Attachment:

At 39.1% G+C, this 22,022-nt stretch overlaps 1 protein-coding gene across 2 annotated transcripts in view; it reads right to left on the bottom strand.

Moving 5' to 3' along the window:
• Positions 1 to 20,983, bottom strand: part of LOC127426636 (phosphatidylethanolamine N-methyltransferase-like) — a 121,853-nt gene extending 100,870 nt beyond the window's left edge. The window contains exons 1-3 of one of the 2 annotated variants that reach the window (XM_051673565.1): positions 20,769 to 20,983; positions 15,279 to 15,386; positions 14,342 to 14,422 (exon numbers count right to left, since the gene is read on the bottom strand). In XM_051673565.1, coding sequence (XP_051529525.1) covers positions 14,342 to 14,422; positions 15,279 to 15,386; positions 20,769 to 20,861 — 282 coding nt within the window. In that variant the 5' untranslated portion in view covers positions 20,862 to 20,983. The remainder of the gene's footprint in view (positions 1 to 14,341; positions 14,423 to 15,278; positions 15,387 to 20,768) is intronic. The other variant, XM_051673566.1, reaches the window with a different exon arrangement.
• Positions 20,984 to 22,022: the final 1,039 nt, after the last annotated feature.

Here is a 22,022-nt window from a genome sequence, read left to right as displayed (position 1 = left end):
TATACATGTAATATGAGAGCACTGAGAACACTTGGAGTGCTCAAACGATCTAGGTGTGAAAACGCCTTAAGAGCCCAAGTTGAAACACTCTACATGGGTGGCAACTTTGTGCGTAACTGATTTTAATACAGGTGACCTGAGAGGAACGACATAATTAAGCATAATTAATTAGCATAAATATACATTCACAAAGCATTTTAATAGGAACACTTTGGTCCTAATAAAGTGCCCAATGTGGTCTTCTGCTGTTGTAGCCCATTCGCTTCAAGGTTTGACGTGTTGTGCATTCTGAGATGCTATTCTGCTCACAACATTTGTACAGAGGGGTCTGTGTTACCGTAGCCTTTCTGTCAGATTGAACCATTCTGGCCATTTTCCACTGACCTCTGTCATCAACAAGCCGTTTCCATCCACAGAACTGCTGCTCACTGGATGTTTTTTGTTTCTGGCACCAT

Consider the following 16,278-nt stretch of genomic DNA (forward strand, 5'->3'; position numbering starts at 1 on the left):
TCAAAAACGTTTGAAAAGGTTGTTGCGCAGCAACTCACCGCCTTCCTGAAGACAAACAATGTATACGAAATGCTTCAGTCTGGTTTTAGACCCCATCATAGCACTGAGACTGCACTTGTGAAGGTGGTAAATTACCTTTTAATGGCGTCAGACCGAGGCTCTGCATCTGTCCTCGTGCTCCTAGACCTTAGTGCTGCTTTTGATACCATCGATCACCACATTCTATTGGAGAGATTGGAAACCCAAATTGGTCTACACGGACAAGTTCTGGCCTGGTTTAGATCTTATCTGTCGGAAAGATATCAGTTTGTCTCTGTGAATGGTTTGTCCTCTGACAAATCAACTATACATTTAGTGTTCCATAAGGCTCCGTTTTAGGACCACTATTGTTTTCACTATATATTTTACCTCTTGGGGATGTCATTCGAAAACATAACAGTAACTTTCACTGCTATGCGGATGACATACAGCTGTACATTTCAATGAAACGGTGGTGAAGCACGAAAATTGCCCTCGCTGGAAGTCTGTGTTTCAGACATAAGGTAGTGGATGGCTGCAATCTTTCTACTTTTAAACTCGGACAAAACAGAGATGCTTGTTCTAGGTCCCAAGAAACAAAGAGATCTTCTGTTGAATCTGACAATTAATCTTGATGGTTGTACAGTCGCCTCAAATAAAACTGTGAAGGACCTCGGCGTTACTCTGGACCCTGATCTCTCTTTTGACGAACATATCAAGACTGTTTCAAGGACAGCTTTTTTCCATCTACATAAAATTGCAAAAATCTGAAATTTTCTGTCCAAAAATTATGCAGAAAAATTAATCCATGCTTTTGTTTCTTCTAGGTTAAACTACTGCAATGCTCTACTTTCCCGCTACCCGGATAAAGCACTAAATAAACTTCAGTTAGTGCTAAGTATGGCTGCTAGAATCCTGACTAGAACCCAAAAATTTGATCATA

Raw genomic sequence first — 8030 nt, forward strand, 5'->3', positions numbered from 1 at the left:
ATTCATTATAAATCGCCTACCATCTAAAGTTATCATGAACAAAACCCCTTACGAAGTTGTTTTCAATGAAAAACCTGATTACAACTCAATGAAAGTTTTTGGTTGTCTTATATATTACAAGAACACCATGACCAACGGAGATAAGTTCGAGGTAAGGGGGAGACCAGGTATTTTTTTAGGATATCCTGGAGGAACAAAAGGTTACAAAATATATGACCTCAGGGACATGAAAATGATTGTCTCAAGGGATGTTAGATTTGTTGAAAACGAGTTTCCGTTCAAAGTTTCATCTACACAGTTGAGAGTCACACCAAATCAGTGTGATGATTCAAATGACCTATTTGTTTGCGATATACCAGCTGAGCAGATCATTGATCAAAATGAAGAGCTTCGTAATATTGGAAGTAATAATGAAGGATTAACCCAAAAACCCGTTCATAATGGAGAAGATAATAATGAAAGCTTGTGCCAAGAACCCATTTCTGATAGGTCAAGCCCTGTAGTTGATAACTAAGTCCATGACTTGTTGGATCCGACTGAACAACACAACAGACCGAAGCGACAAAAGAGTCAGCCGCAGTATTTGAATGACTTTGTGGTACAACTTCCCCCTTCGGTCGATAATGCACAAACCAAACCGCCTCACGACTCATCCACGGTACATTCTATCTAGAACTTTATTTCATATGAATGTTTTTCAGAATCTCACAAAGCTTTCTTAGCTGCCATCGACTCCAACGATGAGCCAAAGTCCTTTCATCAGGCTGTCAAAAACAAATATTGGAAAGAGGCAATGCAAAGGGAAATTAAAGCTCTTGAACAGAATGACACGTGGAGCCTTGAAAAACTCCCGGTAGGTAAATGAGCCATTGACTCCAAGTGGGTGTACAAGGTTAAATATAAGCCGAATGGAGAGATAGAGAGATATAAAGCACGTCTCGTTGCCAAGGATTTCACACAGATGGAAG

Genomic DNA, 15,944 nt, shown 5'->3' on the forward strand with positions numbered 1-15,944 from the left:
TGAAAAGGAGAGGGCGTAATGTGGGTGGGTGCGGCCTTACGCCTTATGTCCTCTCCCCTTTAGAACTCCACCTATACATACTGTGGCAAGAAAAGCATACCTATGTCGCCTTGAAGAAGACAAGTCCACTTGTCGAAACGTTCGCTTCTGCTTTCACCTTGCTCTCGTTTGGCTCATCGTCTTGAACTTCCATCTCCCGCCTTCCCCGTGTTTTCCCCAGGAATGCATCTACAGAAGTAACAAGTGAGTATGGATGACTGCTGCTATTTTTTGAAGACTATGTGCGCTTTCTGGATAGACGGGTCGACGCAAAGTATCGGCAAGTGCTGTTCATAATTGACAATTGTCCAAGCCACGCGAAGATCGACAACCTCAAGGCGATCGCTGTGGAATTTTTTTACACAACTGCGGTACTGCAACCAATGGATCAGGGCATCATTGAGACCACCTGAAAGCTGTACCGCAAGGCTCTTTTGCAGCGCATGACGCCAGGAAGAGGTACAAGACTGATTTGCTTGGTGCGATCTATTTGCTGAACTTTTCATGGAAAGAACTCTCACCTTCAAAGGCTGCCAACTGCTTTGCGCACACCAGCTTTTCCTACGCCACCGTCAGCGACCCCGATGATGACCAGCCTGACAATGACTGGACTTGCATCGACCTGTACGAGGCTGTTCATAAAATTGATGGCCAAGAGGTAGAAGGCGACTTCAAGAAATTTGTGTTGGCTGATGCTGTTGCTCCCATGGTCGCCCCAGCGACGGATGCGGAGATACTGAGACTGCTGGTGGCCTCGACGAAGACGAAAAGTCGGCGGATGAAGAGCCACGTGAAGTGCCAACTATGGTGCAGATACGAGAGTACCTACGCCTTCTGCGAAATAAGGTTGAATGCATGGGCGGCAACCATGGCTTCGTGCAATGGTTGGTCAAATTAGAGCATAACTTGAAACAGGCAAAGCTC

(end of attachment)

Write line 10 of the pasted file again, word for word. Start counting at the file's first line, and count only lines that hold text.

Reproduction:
ATTCATTATAAATCGCCTACCATCTAAAGTTATCATGAACAAAACCCCTTACGAAGTTGTTTTCAATGAAAAACCTGATTACAACTCAATGAAAGTTTTTGGTTGTCTTATATATTACAAGAACACCATGACCAACGGAGATAAGTTCGAGGTAAGGGGGAGACCAGGTATTTTTTTAGGATATCCTGGAGGAACAAAAGGTTACAAAATATATGACCTCAGGGACATGAAAATGATTGTCTCAAGGGATGTTAGATTTGTTGAAAACGAGTTTCCGTTCAAAGTTTCATCTACACAGTTGAGAGTCACACCAAATCAGTGTGATGATTCAAATGACCTATTTGTTTGCGATATACCAGCTGAGCAGATCATTGATCAAAATGAAGAGCTTCGTAATATTGGAAGTAATAATGAAGGATTAACCCAAAAACCCGTTCATAATGGAGAAGATAATAATGAAAGCTTGTGCCAAGAACCCATTTCTGATAGGTCAAGCCCTGTAGTTGATAACTAAGTCCATGACTTGTTGGATCCGACTGAACAACACAACAGACCGAAGCGACAAAAGAGTCAGCCGCAGTATTTGAATGACTTTGTGGTACAACTTCCCCCTTCGGTCGATAATGCACAAACCAAACCGCCTCACGACTCATCCACGGTACATTCTATCTAGAACTTTATTTCATATGAATGTTTTTCAGAATCTCACAAAGCTTTCTTAGCTGCCATCGACTCCAACGATGAGCCAAAGTCCTTTCATCAGGCTGTCAAAAACAAATATTGGAAAGAGGCAATGCAAAGGGAAATTAAAGCTCTTGAACAGAATGACACGTGGAGCCTTGAAAAACTCCCGGTAGGTAAATGAGCCATTGACTCCAAGTGGGTGTACAAGGTTAAATATAAGCCGAATGGAGAGATAGAGAGATATAAAGCACGTCTCGTTGCCAAGGATTTCACACAGATGGAAG